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Designs on World Domination

Jan/29/2023 / by Melanie Fourie

Illustrator Samya Arif describes her artistic journey

Samya Arif
Samya Arif. Pic courtesy Pablo Lauf

As a visual artist, illustrator, graphic designer, and DJ, Karachi-based Samya Arif, aka OCEÁ, has garnered global attention for her artwork for a wide range of media, including record sleeves, book covers, and movie posters. Her work embodies women and the places they occupy, focusing on insights into cultural and societal norms from a female viewpoint.

Arif, who has a degree in communication design from the Indus Valley School of Art & Architecture, has also worked as a DJ and designer with the Forever South electronic music collective in Karachi.

“The name [OCEÁ]. was inspired by oceans because in Karachi we live by it. I was also born in a sea city.” Her illustrations have appeared in several publications, including Vice, the BBC, and The New York Times. Yet, when she started out, there was no sign that she would be headed for a career in the arts.

Childhood

Even though she lives and works in Pakistan and is passionate about the prerogatives of Pakistanis, Arif was not born in the country.

“I moved here when I was seven years old,” she said. “My dad used to work in Spain, and my parents were based there for 10 years. My siblings and I were all born in Spain, but then my dad’s job didn’t work out and we moved to Pakistan. Then, my mom’s a patriotic woman. She’s very close to her family. I think she really missed it while living in Spain.”

The Early Journey

She adored drawing as a child, and her parents were always exceptionally encouraging. When the time came for her to make a decision on her tertiary education, they were keen on her studying architecture.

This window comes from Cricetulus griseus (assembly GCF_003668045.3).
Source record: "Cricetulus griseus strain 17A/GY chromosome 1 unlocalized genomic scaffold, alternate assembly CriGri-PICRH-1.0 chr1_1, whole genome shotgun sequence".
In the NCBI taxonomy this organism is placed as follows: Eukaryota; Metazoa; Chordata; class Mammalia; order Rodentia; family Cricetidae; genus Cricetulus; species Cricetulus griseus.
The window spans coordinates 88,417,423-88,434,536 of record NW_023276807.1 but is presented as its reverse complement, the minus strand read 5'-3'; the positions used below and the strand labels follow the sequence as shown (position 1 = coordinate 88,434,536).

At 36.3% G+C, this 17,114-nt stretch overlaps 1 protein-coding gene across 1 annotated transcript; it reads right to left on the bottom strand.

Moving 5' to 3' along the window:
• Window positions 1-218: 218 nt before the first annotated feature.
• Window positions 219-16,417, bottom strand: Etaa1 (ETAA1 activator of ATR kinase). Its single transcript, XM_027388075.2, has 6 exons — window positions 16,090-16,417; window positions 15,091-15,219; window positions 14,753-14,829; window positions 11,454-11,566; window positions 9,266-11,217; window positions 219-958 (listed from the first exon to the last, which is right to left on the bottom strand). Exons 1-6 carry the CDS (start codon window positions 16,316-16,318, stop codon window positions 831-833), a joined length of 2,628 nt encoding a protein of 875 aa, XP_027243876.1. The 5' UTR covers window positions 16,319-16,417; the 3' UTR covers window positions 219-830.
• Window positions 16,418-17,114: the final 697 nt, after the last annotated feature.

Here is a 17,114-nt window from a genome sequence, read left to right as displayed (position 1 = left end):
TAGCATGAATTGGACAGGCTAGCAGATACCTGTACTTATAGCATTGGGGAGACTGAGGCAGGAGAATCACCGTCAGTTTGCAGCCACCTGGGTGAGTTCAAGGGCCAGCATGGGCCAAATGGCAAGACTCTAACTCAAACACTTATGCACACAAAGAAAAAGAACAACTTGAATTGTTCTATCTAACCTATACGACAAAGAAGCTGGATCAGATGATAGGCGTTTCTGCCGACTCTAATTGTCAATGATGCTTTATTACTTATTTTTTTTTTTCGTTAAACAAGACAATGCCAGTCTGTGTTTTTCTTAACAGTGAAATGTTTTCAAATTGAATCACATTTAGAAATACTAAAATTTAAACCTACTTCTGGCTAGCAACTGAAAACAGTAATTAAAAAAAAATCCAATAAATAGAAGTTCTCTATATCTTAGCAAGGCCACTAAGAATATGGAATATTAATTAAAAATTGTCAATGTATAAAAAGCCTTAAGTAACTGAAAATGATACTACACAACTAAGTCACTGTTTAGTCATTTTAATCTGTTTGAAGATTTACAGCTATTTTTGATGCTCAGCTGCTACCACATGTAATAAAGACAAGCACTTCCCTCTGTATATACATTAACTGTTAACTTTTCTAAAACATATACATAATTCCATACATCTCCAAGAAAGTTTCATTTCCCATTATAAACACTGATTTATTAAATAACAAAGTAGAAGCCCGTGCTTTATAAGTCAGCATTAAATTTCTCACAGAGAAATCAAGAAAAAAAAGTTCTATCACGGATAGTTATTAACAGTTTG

“Both of my parents were appreciative of art and architecture. They lived for 10 years in Spain and got to travel all over Europe. I think that instilled some appreciation for art in them,” Arif said. “I was lucky enough to have parents who recognized that interest in me and were always encouraging.” She says she can remember her mom spending afternoons with her where they would just color or draw things.

Arif’s parents were also considering the practical aspect: as an architect, their daughter would be financially independent.

Keen to please her parents, Arif enrolled at the Indus Valley School of Art & Architecture.

As she put it, “I started studying architecture, but my heart was not in it. I was always looking at the people who were drawing and was just like ‘Why am I here?'”

Arif actually wanted to go into fine art but felt the shift would be too drastic for her parents to accept, so she switched to design instead.

“With design, you’re more likely to get jobs with companies and advertising agencies and have a nine-to-five.” This mindset also coincided with the path her parents wanted her to take in terms of job stability and financial independence.

“Once I started studying design, a whole world opened up,” Arif said. Typography, graphic design, and advertising subjects were more practical options than fine art. She didn’t study illustration as a subject but took courses in photography.

“I would get design and topography projects and include illustration,” she said.

Making Her Own Way

Finding no job as an illustrator after graduation, she became a web designer at a digital agency. Her colleagues saw her flair for illustration and started giving her jobs in that area to complete. She also began working as a creative manager at a chocolate outlet, and as a designer at a non-profit for people with disabilities.

Global Collaborations

Arif has worked on various projects worldwide, including the Mumbai-based Taxi Fabric. Those designs were showcased in a Coldplay music video. The British band’s seventh album’s music video, “Hymn for the Weekend” extensively features her work. In it, Chris Martin sits in the back of a cab decorated with her mural across the seat.

Google, HarperCollins, and Penguin Books are among the other corporations she has worked with.

Arif is aware that she had no formal training in illustration.

“Whatever I’ve learned has been on my own, and while you work at it, a style develops,” she said.

That style has certainly been taking her places.